Coyote Territorial Movements To Four Corners of the City: An Update

For 13 years I’ve been documenting coyotes and their families in the city. Last year, the life of one of those coyotes — a loner female — bounced into one of charmed companionship with the arrival of a friendly young newcomer male, and then, within just a few months of that, it spun downhill into chaos when her territory was invaded and taken over by an older female. This older female happened to be associated with her new male companion, and it’s this association that may have drawn the older female to the area in the first place. After these life-changing incidents, I continued to follow the lives, behaviors, new relationships and movements through the city of these particular coyotes, most of whom I have been following since their births. This current poster is a summary update — the present point in time — of where things stand now with each of those players.

The coyotes involved had come together from distant parts of the city and interacted during just a brief period of time towards the end of 2018 and through the first half of 2019. In the end, after all the intense up-and-down drama (see Coyote Territorial Movements: Scout’s Story), they went their separate ways and to diametrically opposite corners of the city. Each matured in his/her own way, claimed a territory and found a family situation of their own making. An interesting twist to the story is that a brother of the young male companion ended up becoming the mate of the intruding female. OMG! The displaced female — the main character of the story — found her way back to and re-claimed her original territory where she has bonded and formed a family with a completely new male.

My observations of these movements, along with all behaviors and relationships, are made without invasive “gadgets” such as radio-collars and identification tags. DNA from scat will confirm what I’ve detected from my own naked-eye observations — this is my concession to the “scientific” method which focuses on stats and hard data. But look at how much scientists are missing beyond the “stats” and number-crunching: a whole world of interactions, activities, relationships, and personalities! Each individual is different and can’t be summarized as a statistic and neither can their individual histories!

“You are doing the work”, one of my sons tells me. It needs to be put out there. No one else is doing what you are doing — this first-hand research. The word “expert”, another son tells me, comes from the word “experience”: i.e., doing the footwork. Spouting a “degree” as a “credential” evades the question of what a person really knows about coyotes or our coyotes here in San Francisco.  I work alone, not as a team, I don’t have an organization or their funds behind me, and this is not a paid job. It might be time to toot my own horn a little!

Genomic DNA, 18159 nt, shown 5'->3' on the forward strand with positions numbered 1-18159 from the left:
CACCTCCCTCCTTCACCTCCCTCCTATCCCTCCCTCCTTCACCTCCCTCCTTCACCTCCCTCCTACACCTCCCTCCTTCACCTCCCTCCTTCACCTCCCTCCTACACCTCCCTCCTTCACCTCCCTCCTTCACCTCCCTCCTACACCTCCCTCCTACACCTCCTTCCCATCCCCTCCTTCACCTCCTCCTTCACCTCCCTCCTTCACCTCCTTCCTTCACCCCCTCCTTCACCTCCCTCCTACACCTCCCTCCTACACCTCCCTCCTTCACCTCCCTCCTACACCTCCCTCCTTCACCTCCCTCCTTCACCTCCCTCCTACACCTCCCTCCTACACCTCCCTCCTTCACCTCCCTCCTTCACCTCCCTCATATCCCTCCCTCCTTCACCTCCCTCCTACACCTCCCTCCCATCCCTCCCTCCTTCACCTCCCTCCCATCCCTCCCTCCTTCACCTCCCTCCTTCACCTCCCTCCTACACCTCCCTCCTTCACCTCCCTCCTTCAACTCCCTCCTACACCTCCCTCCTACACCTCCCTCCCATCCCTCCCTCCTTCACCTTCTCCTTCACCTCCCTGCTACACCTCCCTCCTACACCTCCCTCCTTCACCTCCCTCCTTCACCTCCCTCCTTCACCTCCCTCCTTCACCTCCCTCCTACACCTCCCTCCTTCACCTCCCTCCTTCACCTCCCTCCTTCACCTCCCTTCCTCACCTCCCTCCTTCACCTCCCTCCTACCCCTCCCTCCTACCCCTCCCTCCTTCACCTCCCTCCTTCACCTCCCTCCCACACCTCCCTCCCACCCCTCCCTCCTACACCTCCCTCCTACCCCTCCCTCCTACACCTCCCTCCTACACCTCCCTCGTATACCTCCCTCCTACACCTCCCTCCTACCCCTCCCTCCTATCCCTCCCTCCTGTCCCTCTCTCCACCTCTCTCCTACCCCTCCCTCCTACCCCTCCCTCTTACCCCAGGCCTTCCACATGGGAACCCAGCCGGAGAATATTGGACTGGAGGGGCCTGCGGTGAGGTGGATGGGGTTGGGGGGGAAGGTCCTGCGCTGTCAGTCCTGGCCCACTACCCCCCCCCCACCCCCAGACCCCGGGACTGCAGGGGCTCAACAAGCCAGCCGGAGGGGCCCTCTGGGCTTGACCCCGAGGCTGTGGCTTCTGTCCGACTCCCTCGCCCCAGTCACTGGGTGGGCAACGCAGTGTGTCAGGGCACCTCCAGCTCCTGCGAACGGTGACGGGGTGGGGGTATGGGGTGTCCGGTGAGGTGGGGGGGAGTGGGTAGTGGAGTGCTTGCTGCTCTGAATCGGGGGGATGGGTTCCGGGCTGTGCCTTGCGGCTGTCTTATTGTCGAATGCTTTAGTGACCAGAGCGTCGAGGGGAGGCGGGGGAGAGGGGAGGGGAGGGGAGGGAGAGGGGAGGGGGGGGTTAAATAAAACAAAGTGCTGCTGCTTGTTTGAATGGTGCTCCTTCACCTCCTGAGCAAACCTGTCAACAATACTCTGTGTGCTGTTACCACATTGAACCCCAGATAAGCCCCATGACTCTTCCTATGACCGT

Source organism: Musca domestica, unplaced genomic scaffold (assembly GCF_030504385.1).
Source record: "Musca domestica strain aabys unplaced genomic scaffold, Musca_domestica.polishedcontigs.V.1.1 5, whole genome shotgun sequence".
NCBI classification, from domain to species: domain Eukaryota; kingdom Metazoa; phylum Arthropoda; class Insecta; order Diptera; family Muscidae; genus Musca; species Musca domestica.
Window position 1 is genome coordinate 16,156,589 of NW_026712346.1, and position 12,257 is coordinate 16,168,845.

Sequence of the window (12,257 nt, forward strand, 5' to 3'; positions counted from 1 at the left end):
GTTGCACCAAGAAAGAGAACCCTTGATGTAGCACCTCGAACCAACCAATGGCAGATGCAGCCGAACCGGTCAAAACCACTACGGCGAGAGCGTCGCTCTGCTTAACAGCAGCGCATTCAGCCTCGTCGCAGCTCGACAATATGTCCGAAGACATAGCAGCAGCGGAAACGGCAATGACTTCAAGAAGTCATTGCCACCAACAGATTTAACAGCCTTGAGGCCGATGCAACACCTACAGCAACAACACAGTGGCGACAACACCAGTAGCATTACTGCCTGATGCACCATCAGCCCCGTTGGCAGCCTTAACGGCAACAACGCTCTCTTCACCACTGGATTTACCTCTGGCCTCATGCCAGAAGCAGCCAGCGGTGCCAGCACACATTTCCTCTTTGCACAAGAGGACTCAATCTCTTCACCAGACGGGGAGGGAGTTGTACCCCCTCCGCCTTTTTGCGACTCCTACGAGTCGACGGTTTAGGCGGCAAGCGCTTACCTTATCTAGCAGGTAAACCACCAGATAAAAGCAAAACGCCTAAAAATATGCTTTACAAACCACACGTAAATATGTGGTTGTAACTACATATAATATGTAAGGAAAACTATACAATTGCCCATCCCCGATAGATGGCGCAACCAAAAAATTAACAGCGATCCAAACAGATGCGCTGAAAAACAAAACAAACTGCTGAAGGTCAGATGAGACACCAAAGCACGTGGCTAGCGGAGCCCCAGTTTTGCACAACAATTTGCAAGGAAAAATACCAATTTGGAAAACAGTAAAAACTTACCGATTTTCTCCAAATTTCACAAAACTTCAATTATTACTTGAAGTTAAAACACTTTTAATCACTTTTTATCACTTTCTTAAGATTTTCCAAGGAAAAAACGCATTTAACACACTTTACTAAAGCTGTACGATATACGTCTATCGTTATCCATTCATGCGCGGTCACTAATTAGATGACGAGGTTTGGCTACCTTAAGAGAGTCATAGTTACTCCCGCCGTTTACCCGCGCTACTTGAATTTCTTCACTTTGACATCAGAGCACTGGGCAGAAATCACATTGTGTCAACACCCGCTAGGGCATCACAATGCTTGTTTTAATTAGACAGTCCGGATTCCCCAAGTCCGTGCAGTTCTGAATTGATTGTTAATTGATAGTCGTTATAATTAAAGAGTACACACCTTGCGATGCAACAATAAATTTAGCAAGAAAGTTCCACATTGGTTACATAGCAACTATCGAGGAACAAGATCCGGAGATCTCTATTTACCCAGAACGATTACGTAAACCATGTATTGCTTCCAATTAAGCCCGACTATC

© All information and photos in my postings come from my original and first-hand documentation work which is copyrighted and may only be re-used with proper credit.

8 Comments (+add yours?)

  1. Deb McDonald
    May 10, 2020 @ 05:25:30

    Janet, I agree with your son. You are doing the work. And it’s very important work. And as a qualitative researcher, I can professionally say that your work is equal in value to the quant folks. Your contribution to the “data” gathering of urban coyote life is extraordinary and absolutely a vital piece of the whole story. Thank you for your dedication and methodological rigor in documenting the stories of our urban coyotes.

    Reply

  2. Sharon Stroble
    May 10, 2020 @ 19:14:46

    You are the best, and far superior in your observation, data collection, and non-abusive techniques (no collars etc). Too bad there aren’t more of you in Depts of Wildlife.

    Reply

    • yipps:janetkessler
      May 10, 2020 @ 20:28:09

      Thanks, Sharon! Scientists are not animal welfare people, in fact, many scientists use animals to gather data for other purposes (testing makeup in rabbits’ eyes). I think the problem is that the data collected is often more important than the welfare of the animal. Scientists are paid to collect and analyze their data, not to take care of animals. :((

  3. Gina Solomon
    May 11, 2020 @ 20:32:17

    Janet, your observations are extremely valuable data. Qualitative research is just as important as quantitative research. The type of research that you are doing has a long and proud tradition, going back to some of the greatest naturalists of all time. You should never apologize for your work, or feel inadequate. We rely on your observations in so many ways!

    Reply

  4. Sarah
    May 20, 2020 @ 12:59:15

    Your work is thrilling and amazing. Opens up a greater in-depth world of the animal and friend so dear to my heart. Thank you, kindly.

    Reply

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